King Bob has tons of gold and silver, and he wishes to introduce a new currency to his kingdom. He orders a custom coin printing machine to be built for producing the gold and silver coins. He wishes each citizen to have an opportunity to print themselves some coins, as he is a strong believer in empowering of ordinary people. The new currency is his number one development target and he decides to personally oversee the implementation of the initiative.

Full of enthusiasm, his newly hired development team starts to work on the coin printer. They start by building a machine prototype that prints 1 oz t silver coins. King Bob seems happy with the initial prototype. The team proceeds to printing of gold coins. Due to gold having greater density, the team ends up with a prototype gold coin that has the same volume as the prototype silver coin but weighs more. Bob does not approve. He wishes all of his coins to have the same weight rather than the same volume. The development team attempts to fix the problem by creating a special mold that splits the gold into a 1 oz t coin and a separate token containing all the extra gold. Bob approves the workaround as he wishes to rush his new currency into production. As a final improvement request King Bob asks for the "print a coin" button on the machine to randomly print a gold or a silver coin with equal probability. The development team hesitates at first -- "Does true random even exist?" However, by some miracle, they manage to make it work.

The coin printing machine seems to now be working as expected, as long as we ignore the extra gold tokens that get produced as a side effect of printing the actual coins. King Bob orders all prototype tokens and coins to be melted and recycled as material for printing new coins. He orders the members of the development team to take turns in ensuring flawless operation of the coin printer.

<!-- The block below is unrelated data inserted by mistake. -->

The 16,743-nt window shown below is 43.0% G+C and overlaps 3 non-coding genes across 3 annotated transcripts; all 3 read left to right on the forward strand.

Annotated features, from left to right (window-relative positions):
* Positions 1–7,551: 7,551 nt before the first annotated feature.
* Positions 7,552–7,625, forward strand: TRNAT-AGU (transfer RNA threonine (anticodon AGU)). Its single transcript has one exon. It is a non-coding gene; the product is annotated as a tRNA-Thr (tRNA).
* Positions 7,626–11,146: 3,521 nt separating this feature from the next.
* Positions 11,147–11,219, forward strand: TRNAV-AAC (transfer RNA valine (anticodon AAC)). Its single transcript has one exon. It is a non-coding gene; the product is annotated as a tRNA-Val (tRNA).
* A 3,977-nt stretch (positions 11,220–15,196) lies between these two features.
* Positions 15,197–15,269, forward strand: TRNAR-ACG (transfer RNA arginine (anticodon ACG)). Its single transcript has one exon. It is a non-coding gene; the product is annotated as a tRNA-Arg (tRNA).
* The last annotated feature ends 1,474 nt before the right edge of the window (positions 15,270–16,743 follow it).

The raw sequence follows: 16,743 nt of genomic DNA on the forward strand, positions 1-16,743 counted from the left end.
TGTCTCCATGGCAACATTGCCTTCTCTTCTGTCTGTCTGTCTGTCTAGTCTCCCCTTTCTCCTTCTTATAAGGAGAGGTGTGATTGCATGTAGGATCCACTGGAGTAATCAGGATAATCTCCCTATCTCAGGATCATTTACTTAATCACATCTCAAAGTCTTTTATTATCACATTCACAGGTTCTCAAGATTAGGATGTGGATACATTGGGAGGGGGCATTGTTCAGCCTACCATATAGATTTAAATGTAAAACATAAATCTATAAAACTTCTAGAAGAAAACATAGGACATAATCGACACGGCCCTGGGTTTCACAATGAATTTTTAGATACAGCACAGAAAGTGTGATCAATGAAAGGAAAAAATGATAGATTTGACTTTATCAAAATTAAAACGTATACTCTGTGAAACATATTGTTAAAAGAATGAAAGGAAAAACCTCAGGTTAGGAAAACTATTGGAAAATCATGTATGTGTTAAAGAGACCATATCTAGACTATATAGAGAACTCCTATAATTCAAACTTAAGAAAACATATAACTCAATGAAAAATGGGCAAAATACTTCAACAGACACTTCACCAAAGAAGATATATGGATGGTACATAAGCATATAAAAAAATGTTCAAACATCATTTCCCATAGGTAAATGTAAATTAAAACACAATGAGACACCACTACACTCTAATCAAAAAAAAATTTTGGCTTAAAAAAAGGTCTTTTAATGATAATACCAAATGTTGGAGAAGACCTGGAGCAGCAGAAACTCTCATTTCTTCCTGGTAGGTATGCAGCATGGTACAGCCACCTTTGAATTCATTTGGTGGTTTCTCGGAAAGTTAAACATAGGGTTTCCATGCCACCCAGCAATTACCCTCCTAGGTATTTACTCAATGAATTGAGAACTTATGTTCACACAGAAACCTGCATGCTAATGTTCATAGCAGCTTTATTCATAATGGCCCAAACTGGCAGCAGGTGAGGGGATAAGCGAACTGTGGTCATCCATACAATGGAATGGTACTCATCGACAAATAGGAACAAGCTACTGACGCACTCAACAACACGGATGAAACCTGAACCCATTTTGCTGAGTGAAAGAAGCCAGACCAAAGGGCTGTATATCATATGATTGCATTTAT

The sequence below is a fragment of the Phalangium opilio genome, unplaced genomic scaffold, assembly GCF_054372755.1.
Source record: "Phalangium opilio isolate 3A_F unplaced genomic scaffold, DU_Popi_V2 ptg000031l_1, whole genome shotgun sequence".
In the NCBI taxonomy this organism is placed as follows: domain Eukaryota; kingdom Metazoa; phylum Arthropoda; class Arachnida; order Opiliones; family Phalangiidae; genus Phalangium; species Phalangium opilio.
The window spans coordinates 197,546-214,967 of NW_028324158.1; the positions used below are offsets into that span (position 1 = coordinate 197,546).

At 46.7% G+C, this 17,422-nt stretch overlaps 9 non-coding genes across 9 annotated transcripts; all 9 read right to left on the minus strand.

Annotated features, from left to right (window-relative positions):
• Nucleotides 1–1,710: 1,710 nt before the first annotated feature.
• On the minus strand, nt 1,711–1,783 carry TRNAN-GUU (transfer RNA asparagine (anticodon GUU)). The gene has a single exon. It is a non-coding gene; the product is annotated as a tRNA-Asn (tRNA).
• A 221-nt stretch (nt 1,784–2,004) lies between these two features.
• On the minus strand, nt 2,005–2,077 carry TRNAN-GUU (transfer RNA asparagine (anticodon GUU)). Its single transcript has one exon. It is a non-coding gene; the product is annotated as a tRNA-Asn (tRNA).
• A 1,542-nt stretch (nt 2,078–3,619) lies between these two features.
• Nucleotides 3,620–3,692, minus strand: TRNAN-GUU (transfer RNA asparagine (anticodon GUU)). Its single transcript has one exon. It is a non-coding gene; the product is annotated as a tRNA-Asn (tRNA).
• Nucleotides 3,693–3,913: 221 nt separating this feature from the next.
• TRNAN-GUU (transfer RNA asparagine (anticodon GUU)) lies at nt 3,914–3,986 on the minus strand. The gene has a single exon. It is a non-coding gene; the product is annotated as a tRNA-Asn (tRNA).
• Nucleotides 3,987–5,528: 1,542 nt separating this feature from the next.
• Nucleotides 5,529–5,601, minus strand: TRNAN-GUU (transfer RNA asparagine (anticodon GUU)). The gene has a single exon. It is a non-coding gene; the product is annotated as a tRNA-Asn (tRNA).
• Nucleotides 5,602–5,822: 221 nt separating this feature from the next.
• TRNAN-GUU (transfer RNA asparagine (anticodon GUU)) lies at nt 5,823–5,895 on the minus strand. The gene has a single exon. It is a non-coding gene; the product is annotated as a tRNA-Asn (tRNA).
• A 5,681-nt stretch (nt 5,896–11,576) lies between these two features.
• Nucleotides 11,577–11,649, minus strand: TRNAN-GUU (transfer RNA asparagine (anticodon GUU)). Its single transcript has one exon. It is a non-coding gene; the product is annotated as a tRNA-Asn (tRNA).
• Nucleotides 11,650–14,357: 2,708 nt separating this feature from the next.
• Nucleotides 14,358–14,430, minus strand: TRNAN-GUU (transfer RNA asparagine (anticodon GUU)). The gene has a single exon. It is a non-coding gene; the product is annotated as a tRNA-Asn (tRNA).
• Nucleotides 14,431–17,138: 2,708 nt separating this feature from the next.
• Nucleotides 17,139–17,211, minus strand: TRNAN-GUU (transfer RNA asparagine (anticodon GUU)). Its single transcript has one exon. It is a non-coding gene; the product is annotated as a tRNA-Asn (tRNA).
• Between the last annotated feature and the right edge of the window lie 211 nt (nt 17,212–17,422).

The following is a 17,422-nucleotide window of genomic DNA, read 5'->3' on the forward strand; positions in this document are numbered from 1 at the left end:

With the required machinery in place, Bob now needs to come up with a policy for distributing the coins. He wishes each one of his citizens to have a gold coin but he also wishes to get some silver coins into circulation. He comes up with the following. Each adult citizen, aged 20 or above, is to approach the printer one at a time. The citizen has to press the button to produce a coin. Each silver/gold coin produced will become property of the citizen who pressed the button. Whenever, a silver coin gets produced the citizen is required to press the button again. Once a gold coin is produced, the citizen is to stop pressing the button. The gold tokens will be collected for state treasury, so no gold tokens will go into circulation.

After a while, King Bob, gets a report that the entire adult population of the kingdom has gone through this process. He orders the money printer operators to keep applying the process to new citizens who reach adulthood. One day, however, king Bob orders coin printing to freeze temporarily. He wishes to know how many of his gold and silver coins are already in circulation. Unfortunately, bookkeeping was never part of the process. However, the state treasury still has all the gold tokens that got produced as a side effect of producing the coins. Your job is to estimate the amount of gold and silver coins based on the amount of tokens.


1 Answer 1


Let $T$ be the known number of gold tokens, $G$ the number of gold pieces and $S$ the number of silver pieces.

We known for a fact that

since gold pieces and tokens are produced together, one each at a time.

Our best estimation is that


The simplest way to convince yourself of this result is

the fact that each time whoever presses the button, the chance for a coin of either metal is the same.

If you prefer to do mathematical calculations, you can also see that

Half of the citizens have zero silver coin, because they got a gold coin the first time they pressed the button. Half of the other half have exactly one silver coin, half of the remaining quarter have two, etc. For any given citizen:
$P(0)=1/2 ; P(1)=1/4; P(2)=1/8;... P(k)=1/2^{k+1}$
which sums to $E(s)=\sum_{k=0}^{inf}1/2^{k+1}=1$
$1$ is also the number of gold coins any given citizen has received.

We could also calculate the standard deviation of $S$.

This problem is remindful of

problems based on the one-child policy in China. Assuming an equal sex ratio at birth, and each couple being allowed to have a new child as long as it has only girls, one would expect exactly as many boys and girls in maternities, even if some families have 5 girls and 1 boy, others only 1 boy, others only 3 girls, others no child at all.

  • $\begingroup$ This is pretty much exactly what I was thinking while I was working on the puzzle. Although, at some point I started wondering if I accidentally built the "two envelopes problem" into the puzzle. $\endgroup$
    – cyberixae
    Oct 6, 2022 at 15:16

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